"The most influential women’s leader at your church may be someone who has never stepped inside its sanctuary. It may be someone your pastor has never even heard of."
In case you haven't noticed, national women's ministries have become a 'force of nature' over the last five to ten years. Sharon Hodde Miller, a pastor's wife and mom, who also holds a Ph.D. focused on evangelical women and calling, recently wrote a thought-provoking article published on the Christianity Today website. The title — What I Want Pastors to Know About Women's Ministries: Is the local church meeting half the needs of the congregation? should serve as a wake-up call, especially for those who minister in the local church. The CT article begins as follows:
There was a time, in our not too distant past, when women’s ministry was a punchline. For years, women’s ministry was viewed as a second rate ministry, more akin to a social club than a serious effort at discipleship. The label conjured images of women sipping tea and doing crafts, occasionally discussing Jesus, but mostly recipes and self-esteem.
Because of this stereotype, many women have tended to avoid women’s ministry events. In my own years of serving this arm of the church, I can’t tell you how many times I heard, “That’s just not my thing.”
But the wind is shifting, and women’s ministry is not what it used to be. Change at the local level has been slow, but national women’s ministries have become a force of nature.
A related Christianity Today article mentioned the recent dust-up with Jen Hatmaker, one of the biggest writers and speakers among today’s generation of evangelical women. When LifeWay stopped selling her books after she spoke out in support of same-sex marriage, many took notice. For those who haven't been paying attention to this trend, they suddenly realized that Christian women are increasingly looking to nationally known female leaders for spiritual growth and inspiration—"especially when they don’t see leaders who look like them stepping up in their own churches."
Several months ago I was listening to Nancy Leigh DeMoss Wolgemuth on the radio, and she expressed great sorrow and frustration that we don't have female prayer warriors like those of the 70s and 80s. I was incensed and responded to her out loud with these words: "Well, duh… You and your cohorts have silenced women through your mantra of submission."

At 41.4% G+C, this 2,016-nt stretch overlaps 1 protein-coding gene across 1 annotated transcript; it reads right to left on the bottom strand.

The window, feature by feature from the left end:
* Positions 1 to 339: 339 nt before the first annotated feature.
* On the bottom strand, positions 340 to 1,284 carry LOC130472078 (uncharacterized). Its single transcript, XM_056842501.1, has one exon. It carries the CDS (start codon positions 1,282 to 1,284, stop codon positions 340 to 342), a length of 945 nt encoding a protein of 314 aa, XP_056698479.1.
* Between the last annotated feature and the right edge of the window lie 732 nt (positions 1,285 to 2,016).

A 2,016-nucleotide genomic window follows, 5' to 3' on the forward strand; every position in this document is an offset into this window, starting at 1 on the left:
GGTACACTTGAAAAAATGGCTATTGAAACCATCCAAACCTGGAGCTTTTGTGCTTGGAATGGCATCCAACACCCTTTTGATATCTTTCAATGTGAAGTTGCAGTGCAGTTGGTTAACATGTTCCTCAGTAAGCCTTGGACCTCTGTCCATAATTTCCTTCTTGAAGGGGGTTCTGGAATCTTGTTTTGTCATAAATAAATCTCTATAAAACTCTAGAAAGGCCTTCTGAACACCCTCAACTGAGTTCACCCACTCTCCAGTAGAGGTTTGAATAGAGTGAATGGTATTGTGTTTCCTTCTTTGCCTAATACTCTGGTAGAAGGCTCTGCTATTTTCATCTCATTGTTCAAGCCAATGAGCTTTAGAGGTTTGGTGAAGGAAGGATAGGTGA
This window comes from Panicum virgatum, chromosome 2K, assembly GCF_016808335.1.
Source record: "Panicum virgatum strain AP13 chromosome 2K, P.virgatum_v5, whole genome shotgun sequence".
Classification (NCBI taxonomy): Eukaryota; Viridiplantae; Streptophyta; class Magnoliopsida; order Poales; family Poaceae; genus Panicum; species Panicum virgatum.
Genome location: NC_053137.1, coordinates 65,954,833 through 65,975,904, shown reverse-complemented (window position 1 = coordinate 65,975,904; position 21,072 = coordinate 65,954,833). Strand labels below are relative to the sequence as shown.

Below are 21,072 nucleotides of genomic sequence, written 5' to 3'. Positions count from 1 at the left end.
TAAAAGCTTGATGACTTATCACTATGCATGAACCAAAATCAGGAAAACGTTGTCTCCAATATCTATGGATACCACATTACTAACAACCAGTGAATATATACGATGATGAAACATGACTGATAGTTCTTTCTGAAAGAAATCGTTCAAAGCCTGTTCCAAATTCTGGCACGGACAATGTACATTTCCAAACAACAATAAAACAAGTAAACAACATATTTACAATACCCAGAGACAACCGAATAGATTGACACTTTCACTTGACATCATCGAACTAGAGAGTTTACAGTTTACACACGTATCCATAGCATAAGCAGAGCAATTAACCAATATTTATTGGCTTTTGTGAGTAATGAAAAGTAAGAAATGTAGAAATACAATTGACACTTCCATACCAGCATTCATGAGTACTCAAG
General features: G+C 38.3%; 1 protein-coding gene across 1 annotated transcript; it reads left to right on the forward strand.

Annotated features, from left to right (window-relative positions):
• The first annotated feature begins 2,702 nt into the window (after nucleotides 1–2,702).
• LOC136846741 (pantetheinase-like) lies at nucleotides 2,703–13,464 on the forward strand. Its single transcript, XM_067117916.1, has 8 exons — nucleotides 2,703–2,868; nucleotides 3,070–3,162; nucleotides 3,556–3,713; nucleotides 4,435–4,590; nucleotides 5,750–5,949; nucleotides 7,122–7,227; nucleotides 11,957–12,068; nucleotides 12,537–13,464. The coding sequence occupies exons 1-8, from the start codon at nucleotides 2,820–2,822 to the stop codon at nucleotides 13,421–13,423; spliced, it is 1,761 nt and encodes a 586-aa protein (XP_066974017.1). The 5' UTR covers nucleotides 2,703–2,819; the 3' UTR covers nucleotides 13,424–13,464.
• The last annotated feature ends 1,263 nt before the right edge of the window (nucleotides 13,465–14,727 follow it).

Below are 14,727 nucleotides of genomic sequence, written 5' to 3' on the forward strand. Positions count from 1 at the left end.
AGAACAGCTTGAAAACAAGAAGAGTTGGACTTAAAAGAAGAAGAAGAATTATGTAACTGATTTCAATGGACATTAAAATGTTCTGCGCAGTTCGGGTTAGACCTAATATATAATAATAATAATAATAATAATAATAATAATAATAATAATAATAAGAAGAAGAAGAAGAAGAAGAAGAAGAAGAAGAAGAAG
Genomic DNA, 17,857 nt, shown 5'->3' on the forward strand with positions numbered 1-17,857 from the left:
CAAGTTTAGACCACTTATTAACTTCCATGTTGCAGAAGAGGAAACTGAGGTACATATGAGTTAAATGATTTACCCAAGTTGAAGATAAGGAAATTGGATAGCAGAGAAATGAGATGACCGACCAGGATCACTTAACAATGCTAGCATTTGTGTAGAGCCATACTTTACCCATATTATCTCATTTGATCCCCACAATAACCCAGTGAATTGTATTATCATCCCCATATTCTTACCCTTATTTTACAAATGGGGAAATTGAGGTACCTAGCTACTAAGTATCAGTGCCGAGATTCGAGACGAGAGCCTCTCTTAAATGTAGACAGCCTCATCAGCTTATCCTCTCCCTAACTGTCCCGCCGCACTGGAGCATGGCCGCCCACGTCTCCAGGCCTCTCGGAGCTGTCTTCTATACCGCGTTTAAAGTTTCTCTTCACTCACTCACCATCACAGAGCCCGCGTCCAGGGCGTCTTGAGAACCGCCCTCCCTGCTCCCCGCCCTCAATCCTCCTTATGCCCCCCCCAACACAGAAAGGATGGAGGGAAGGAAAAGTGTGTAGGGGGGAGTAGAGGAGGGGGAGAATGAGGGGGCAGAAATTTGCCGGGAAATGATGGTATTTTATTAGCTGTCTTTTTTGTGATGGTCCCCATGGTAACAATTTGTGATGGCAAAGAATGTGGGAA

It now appears that the younger generation of women are circumventing the local church and seeking spiritual nurturing elsewhere. And who can blame them? According to the CT article that mentions Hatmaker:
Titles by Bible teachers Lysa Terkeurst, Priscilla Shirer, and Beth Moore regularly outsell new releases from pastors such as Max Lucado and T. D. Jakes, according to rankings from the Evangelical Christian Publishers Association. Bloggers such as Hatmaker and Ann Voskamp—with books popular enough to land on TheNew York Times bestseller lists—have triple as many Facebook followers as the biggest congregations in the biggest denomination in the country.
Jen Wilkin, a women's ministry leader who attends The Village Church, explained:
"While most evangelical women know their Tim Kellers from their Rick Warrens, male pastors aren’t expected to parse female teachers. The bookshelves in their offices contain no books by contemporary female authors, and their sermons typically do not reference female voices, other than the usual suspects of Elisabeth Elliot or Corrie ten Boom—both dead, for the record. The typical church organizational structure tends to segregate women’s ministry as an autonomous unit—a mysterious kingdom that operates according to its own set of rules.”